Super Future Kid Interview

JournalArt & Culture

Real Gone Kid

Eccentric artist collides the best of East and West's popular culture...

Super Future Kid, as the name suggests, is an artist who doesn’t take things too seriously. There is little room for po-faced fine-art codswallop when the very best of East and West’s pop culture come colliding together like asteroids of web culture, 1980s cult cartoons and, mmmmmmm, donuts. The London-based East German child of the ’80s explores the chaos in derivative culture, toying with past, present and future with gleeful silliness and childlike naïvety – her compositions flood onto canvas like a shredded mess of magazines, movies and telly from your misspent youth.

Jester Jacques Gallery has worked with Super Future Kid, both at 2013’s The Other Art Fair and in selling the Saatchi Online favourite’s work through their Fine Art Collection. Co-founder Karen Shidlo caught up with SFK for We Heart, talking through inspirations, collaborations and ongoing success…


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Hi SFK! You’re really hot right now in the art world. Saatchi Online loves your work and you have a solid client base. How did this all happen?

Well it sort of happened all at once. I had a Saatchi Online profile since 2007 but never had any prices, It was more a portfolio for me than anything else. Then late last year they featured me as a One to Watch artist and I also got an invitation from Rebecca Wilson to participate in a group show at the Hyatt Regency Hotel. A week after the show launched I sold the first painting and then a week later another and since then it just went on like that.

How do you start a new painting? Do you have magazines, images, collages to work from?

While I paint I usually get a lot of ideas for future works. The imagery I use is very appealing to me. I love the ’80s and ’90s popular culture especially as it was my childhood era but I am also very interested in totally random stuff and I collect a lot of things like toys, magazines and JPGs. For instance; I have a few thousand images on my computer of which all will play a role in a painting at some point, so I guess the word “collage” describes my work best. It’s great fun for me to put things together and play around with them. I also have a lot of drafts for paintings which I sometimes go back into to change compositions or add or replace elements, until I really like what I see.

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You recently finished a residency at the Hyatt Regency. How was that experience?

It was interesting, I didn’t have a separate studio and was working in a rather busy environment, lots of people came buy and asked all sorts of questions or just watched me work. It was a strange feeling to be observed but I also got to know a lot of people which was great.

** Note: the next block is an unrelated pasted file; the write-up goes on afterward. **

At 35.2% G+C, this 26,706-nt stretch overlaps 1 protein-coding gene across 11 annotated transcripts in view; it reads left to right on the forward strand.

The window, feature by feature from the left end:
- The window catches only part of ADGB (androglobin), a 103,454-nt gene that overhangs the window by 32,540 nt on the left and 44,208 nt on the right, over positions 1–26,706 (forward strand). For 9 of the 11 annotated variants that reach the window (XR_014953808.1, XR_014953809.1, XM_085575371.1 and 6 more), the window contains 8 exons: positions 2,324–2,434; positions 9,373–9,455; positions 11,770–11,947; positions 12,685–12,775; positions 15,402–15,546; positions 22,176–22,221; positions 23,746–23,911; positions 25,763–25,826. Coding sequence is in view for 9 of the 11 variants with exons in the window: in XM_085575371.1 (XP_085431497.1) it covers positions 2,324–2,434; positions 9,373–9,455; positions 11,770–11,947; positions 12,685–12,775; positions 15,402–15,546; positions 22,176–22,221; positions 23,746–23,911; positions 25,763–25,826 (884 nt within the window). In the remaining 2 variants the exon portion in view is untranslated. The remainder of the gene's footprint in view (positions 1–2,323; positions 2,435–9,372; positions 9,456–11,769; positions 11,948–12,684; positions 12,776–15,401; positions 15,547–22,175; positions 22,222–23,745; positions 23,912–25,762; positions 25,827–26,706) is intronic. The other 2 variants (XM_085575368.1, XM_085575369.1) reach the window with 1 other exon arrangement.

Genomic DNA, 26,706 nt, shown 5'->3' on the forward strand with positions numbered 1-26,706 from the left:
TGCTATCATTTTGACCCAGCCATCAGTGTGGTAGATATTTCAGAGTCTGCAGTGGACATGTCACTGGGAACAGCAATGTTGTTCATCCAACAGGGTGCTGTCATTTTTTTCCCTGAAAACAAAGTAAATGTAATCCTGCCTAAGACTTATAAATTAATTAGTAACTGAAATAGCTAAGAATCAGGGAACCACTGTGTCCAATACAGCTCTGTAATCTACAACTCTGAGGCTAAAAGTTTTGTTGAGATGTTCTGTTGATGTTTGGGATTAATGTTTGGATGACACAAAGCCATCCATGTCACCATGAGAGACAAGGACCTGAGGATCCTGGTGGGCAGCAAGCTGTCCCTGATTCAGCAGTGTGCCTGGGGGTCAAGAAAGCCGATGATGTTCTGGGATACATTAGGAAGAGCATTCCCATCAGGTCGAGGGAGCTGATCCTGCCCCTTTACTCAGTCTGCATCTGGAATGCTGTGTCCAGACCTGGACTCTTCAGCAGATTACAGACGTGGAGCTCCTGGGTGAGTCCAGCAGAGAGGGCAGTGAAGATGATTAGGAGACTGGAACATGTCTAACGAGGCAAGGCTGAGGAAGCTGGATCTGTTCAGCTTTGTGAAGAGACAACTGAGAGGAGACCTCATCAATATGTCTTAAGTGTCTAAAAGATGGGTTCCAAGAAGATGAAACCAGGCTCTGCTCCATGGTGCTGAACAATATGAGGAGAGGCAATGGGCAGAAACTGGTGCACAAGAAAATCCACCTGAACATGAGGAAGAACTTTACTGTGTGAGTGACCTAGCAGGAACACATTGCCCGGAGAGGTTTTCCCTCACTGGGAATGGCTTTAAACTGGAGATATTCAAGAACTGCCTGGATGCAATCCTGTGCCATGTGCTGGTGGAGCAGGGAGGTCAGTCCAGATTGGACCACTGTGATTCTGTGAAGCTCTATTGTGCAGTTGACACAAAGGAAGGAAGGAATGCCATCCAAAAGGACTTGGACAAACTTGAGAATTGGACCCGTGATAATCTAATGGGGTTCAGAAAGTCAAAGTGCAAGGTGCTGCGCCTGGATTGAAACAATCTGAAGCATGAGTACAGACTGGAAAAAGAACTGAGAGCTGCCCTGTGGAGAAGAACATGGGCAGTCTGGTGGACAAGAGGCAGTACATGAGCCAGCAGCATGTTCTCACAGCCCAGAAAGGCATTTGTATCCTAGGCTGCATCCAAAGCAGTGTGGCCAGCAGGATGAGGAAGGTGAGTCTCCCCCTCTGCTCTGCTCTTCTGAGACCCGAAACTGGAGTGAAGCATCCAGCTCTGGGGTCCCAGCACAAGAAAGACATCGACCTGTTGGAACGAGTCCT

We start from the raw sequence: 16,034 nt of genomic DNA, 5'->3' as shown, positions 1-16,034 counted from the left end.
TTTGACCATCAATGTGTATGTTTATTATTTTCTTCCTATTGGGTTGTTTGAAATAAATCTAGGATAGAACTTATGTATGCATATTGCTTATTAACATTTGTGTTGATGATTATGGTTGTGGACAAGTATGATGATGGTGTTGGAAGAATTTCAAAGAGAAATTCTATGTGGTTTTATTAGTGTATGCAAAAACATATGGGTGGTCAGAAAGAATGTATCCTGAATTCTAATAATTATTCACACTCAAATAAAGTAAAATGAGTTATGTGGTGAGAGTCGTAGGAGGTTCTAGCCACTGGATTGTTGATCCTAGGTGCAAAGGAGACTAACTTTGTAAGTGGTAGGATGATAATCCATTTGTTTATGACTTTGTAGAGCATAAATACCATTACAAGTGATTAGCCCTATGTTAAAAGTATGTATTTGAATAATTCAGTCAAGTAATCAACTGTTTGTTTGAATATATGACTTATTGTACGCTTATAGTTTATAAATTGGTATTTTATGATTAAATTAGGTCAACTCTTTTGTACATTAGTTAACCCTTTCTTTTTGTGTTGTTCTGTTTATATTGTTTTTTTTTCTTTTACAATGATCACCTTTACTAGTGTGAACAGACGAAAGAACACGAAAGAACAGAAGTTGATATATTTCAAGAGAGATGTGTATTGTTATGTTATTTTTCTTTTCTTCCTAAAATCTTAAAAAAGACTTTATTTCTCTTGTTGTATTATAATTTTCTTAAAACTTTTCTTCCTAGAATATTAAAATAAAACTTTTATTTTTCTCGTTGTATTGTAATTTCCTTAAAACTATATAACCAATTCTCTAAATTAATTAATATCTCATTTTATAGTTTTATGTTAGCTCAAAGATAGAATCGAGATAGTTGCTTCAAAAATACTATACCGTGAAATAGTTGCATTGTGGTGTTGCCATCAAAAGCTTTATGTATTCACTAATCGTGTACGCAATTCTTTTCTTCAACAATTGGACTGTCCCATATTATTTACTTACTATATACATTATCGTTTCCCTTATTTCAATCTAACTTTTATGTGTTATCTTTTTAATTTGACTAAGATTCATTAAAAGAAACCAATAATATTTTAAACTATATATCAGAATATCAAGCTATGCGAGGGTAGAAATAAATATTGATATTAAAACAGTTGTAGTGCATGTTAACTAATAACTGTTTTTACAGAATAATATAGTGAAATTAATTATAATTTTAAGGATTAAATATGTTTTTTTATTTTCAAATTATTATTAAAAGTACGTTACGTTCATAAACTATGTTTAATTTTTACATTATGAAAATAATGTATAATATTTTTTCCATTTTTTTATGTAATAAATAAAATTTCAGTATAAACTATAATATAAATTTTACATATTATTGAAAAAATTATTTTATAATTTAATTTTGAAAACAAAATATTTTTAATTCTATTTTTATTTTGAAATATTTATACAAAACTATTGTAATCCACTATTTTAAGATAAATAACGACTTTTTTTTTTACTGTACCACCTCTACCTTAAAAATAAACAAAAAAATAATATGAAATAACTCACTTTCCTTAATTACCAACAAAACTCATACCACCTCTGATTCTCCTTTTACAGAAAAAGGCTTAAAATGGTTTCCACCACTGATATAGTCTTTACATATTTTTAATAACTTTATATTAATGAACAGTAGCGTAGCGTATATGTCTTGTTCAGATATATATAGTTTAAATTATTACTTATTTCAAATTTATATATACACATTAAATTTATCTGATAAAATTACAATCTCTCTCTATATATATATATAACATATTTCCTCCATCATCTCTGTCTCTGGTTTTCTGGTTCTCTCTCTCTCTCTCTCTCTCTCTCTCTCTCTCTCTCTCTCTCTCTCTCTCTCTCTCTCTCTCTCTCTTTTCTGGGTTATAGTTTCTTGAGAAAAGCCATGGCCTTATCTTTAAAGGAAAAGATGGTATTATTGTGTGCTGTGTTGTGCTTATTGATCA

Your beautifully crazy paintings have been made into clothes recently with your collaboration with Philip Normal. How is that going and how is it to work together?

Oh yes that was funny. It was a small project and the first time we worked together. He is amazing and does all these crazy clothes, I think the way he makes them is somehow related to the way that I make my paintings. However, we sort of spontaneously decided to do a collaborative project and I designed some prints for him on a big roll of jersey which he turned into these cool tops and leggings!

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You paint quite quickly. Do you think you will ever satiate your appetite for painting? Or is your imagination always going to ensure that you continue to create?

I really love painting and the speed in which I work is mainly because of my lack of patience. If I work on a piece for more than two weeks in a row I get really fuzzy about it and either need to put it away for a month or finish it on the spot. When I paint I am mostly always thinking about the next one already, they all link up to each other in one way or another so the following painting is usually always a consequence or an answer of some sort to the previous one.

With icons such as Santa Claus and Hello Kitty featuring in your new work, what are you trying to say in your light-hearted paintings?

I think I am trying to say a lot but I mostly want people to find their own story in them. The imagery I use usually has a connection to my own history or my personality, they represent so many things like ideas, emotions or dreams.

Finally, what is coming up for you, in 2014 and beyond?

My main aim for the rest of the year is to create more, and hopefully better, work!